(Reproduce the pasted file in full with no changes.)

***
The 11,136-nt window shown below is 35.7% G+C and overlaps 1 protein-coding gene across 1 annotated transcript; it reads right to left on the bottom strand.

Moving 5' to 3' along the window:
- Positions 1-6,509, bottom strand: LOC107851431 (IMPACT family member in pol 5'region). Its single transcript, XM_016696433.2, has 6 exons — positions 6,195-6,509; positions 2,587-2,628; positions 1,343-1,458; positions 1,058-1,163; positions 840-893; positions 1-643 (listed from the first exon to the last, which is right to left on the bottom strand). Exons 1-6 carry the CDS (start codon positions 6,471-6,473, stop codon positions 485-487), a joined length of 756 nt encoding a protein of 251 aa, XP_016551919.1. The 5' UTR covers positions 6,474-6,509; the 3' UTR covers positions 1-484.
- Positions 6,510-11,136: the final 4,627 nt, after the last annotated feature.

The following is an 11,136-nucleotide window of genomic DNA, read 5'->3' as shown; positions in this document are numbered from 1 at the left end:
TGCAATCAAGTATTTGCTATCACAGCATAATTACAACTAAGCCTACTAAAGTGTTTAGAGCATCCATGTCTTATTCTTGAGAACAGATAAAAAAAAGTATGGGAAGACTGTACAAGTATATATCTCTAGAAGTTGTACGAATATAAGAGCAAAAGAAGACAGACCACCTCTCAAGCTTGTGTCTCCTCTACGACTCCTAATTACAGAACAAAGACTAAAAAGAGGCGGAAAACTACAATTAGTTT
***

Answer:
The 11,136-nt window shown below is 35.7% G+C and overlaps 1 protein-coding gene across 1 annotated transcript; it reads right to left on the bottom strand.

Moving 5' to 3' along the window:
- Positions 1-6,509, bottom strand: LOC107851431 (IMPACT family member in pol 5'region). Its single transcript, XM_016696433.2, has 6 exons — positions 6,195-6,509; positions 2,587-2,628; positions 1,343-1,458; positions 1,058-1,163; positions 840-893; positions 1-643 (listed from the first exon to the last, which is right to left on the bottom strand). Exons 1-6 carry the CDS (start codon positions 6,471-6,473, stop codon positions 485-487), a joined length of 756 nt encoding a protein of 251 aa, XP_016551919.1. The 5' UTR covers positions 6,474-6,509; the 3' UTR covers positions 1-484.
- Positions 6,510-11,136: the final 4,627 nt, after the last annotated feature.

The following is an 11,136-nucleotide window of genomic DNA, read 5'->3' as shown; positions in this document are numbered from 1 at the left end:
TGCAATCAAGTATTTGCTATCACAGCATAATTACAACTAAGCCTACTAAAGTGTTTAGAGCATCCATGTCTTATTCTTGAGAACAGATAAAAAAAAGTATGGGAAGACTGTACAAGTATATATCTCTAGAAGTTGTACGAATATAAGAGCAAAAGAAGACAGACCACCTCTCAAGCTTGTGTCTCCTCTACGACTCCTAATTACAGAACAAAGACTAAAAAGAGGCGGAAAACTACAATTAGTTT